Tuesday, 19 November 2013


Thanks to Martin Cachard, I have now decreased my list of bogey birds by one.  On Monday he showed me the beautiful Black-winged Monarch, a bird I had feared I would never see.  Over the years, I have visited the tip of Cape York twice and Iron Range once, and always dipped on this elusive bird.  Thank you, Martin!  And a big 'thank you' to Judy Leitch too, who organized the trip.  Sine qua non.

I flew to Cairns on Sunday (and a very noisy uncomfortable flight it was) and had time for a quick wander up the Esplanade in the afternoon. I managed 35 species before the heat sent me back to my cool hotel room.  The tide was a long way out and a scope would have been handy.  However, there was plenty to see close to the boardwalk, mainly plovers and sandpipers, but also a Grey-tailed Tattler, several Eastern Curlews and one or two Whimbrels.  I saw only Bar-tailed Godwits (no Black-taileds today), plenty of Red-necked Stints and a few Gull-billed Terns.  The plovers included Pacific Golden, Lesser Sand, Greater Sand, and Red-capped and the Sandpipers were Marsh, Terek, Sharp-tailed and Curlew.  I walked along the Esplanade until I saw a Nutmeg Mannikin, then I turned back.  Along the way there were Rainbow Bee-eaters and my favourite woodswallows, White-breasted, to entertain me.  At one spot, I found I was nearly stepping on Peaceful Doves.  They are much smaller here than the ones I am used to in the south.  I counted 14 walking on the pavement at my feet, and I could hear others calling in the trees above. 

McIvor River, far north Queensland

It was an early start the next morning.  Judy and I drove to Smithfield, where Martin picked us up at 4.15.  It was a pleasant drive north, watching the huge golden moon set.  We arrived at McIvor River at 9.30 and saw our first Black-winged Monarch at 9.40.  Howzat!  It was a female, and the silvery grey of her plumage was perfect.  Not long later we watched a male sing to us.  He, too, had beautiful grey plumage.  However, his wings were not as black as I'd expected and I was disappointed that his chestnut breast was not as bright as I'd thought it would be.  Poor bird, to be judged by my uneducated expectations!  To be honest, I would not have cared what he looked like, I was simply delighted to see a bird that I'd been trying to see for decades.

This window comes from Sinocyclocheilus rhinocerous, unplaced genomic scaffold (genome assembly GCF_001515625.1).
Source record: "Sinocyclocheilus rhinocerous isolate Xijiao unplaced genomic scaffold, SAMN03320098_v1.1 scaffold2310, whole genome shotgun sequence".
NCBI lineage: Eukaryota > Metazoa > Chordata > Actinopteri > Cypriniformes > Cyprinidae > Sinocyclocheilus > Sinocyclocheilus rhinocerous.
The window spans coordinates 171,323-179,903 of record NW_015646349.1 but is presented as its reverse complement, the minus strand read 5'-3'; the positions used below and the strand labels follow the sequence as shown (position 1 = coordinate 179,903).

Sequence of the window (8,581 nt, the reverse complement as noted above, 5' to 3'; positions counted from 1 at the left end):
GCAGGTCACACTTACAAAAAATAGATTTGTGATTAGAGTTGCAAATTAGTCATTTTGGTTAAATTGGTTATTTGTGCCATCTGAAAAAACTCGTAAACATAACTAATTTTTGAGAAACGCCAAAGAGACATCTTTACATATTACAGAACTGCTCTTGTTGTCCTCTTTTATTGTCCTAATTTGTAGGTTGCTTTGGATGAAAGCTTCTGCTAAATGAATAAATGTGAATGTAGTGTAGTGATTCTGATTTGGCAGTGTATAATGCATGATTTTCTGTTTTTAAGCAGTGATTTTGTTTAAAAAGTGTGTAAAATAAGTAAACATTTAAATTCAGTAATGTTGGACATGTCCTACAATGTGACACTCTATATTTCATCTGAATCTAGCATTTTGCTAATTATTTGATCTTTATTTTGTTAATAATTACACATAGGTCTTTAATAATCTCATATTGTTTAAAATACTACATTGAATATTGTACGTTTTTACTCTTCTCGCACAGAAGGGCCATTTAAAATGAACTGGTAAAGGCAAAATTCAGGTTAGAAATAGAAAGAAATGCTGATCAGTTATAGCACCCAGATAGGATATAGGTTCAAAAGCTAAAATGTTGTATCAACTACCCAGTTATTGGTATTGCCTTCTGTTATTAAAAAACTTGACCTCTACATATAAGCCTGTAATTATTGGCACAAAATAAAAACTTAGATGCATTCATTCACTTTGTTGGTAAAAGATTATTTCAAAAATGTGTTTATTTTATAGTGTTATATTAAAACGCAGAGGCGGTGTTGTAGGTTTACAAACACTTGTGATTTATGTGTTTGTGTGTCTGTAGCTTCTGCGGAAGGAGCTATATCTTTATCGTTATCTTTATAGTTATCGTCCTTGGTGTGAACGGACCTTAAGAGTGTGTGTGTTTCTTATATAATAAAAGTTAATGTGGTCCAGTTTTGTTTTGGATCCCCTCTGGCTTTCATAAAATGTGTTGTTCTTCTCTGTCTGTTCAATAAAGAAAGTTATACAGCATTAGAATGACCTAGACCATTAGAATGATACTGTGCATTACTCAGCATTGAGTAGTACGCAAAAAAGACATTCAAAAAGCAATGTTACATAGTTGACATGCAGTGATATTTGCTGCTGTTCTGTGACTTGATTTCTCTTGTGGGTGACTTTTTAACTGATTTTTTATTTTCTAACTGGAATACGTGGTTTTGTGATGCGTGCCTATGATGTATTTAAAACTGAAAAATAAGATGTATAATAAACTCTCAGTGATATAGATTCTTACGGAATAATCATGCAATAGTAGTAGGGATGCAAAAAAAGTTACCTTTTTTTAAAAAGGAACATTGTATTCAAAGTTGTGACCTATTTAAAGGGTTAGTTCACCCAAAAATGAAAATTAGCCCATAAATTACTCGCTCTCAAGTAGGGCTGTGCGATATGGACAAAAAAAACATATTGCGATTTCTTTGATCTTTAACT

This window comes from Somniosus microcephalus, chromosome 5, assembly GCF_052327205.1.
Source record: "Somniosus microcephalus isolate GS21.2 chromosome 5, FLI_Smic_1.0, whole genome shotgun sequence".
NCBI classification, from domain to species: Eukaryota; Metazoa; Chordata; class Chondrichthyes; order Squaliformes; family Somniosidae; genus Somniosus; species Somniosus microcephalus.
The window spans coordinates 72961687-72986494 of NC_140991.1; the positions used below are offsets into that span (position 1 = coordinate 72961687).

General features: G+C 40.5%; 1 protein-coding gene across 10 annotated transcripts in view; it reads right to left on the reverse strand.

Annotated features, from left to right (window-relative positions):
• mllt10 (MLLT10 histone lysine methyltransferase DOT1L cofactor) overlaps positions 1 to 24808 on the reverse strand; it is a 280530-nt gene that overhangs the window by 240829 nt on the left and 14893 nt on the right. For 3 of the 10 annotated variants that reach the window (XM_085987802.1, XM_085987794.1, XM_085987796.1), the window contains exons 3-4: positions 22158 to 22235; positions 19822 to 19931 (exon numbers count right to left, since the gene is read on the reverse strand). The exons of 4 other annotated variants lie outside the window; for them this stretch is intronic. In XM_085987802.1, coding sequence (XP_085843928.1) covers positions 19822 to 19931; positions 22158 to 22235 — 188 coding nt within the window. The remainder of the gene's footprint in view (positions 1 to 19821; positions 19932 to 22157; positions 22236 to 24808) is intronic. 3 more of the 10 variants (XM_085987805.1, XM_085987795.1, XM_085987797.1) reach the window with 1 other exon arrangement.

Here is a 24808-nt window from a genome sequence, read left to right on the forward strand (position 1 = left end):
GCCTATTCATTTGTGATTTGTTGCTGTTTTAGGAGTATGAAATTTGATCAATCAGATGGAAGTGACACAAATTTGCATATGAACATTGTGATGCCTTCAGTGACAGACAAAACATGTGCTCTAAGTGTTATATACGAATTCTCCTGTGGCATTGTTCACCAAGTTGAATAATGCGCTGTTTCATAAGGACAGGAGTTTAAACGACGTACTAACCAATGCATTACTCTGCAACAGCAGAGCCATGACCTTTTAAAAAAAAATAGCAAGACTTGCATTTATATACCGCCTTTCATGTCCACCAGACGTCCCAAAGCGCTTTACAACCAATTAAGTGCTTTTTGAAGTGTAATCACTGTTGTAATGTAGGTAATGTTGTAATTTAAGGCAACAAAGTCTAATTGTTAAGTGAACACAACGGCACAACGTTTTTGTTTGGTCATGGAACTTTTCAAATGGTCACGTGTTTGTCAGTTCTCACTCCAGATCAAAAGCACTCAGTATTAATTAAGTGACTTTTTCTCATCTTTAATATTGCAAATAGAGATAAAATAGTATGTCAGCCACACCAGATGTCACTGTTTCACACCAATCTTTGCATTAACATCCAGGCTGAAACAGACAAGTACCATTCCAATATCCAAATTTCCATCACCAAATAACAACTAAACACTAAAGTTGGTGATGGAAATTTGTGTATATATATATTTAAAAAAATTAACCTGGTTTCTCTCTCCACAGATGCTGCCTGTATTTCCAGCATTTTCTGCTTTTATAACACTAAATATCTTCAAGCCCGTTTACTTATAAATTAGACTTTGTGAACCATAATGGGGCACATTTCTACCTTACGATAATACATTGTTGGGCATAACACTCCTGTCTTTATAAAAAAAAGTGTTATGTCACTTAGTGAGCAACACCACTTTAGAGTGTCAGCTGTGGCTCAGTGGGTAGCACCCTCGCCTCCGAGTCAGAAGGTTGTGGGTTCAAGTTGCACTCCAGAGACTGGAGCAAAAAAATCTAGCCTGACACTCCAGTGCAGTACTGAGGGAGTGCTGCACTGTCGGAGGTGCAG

Black-winged Monarch - Photo: Judy Leitch

The McIvor River causeway was a hot spot for birding.  The birds came too fast to write them all down.  There was a Papuan Frogmouth dutifully sitting on his nest in the hot sun, and a Helmeted Friarbird lower down on a nest in the same tree.  There were honeyeaters (Graceful, Yellow-spotted, Macleay's and Brown-backed), Fairy Gerygones, Forest and Azure Kingfishers and Shining and Leaden Flycatchers as well as Rufous and Northern Fantails.  There were also Yellow-breasted Boatbills and Spectacled Monarchs.  During the day we saw (and heard) all four friarbirds and admired a Wompoo Fruit-dove sitting on her nest.  There were sunbirds, mistletoebirds and silvereyes.  And of course there were raptors and waterbirds.  There were Metallic Starlings, Drongos and Pheasant Coucals.  And doves. 
We took in the view from Grassy Hill in Cooktown and paused briefly to admire prolific bright red mistletoe (with resident friarbirds) at Black Mountain, while colourful fig-parrots zoomed past.  We were impressed with the number of species and the number of birds at Lake Mitchell and I made a mental note to go back there one day with Roger.  A Grey Wagtail had been reported, so we stopped at the spot.  It was raining by then and the 3.30 start was beginning to take its toll on me (but not on the others) and a wagtail would been just the thing to raise my spirits.  However it was not to be.  We saw just the usual display of ducks and cormorants and the ubiquitous Common Mynas which seem even more numerous in far north Queensland than at home in Victoria.  We arrived back at our hotel just after 7, tired, but with undeniable smirks on our faces. 
The next morning before I flew home, Judy took me to see the Rufous Owl.  He sat, obligingly, staring down at us.  He is roosting in a colony of squealing fruit bats.  Wonderful to see such an exciting species right in the middle of civilization.  Then, of course, we walked the Esplanade again.  If the tide had been too far out on Sunday, today it was too far in.  The water lapped the base of the boardwalk and there was precious little mud for birds to forage on.  The waders were fewer, but different.  This time there were knots (both Red and Great) and both Black-tailed and Bar-tailed Godwits.  Again, it was uncomfortably hot. 

Rufous Owl - Photo: Judy Leitch

I flew home feeling quite ridiculously pleased with myself.  Judy had done all the organizing.  Martin had done the driving and provided the expertise.  Yet I was the one feeling proud and successful.  I had seen number 733 and no one could take that away from me

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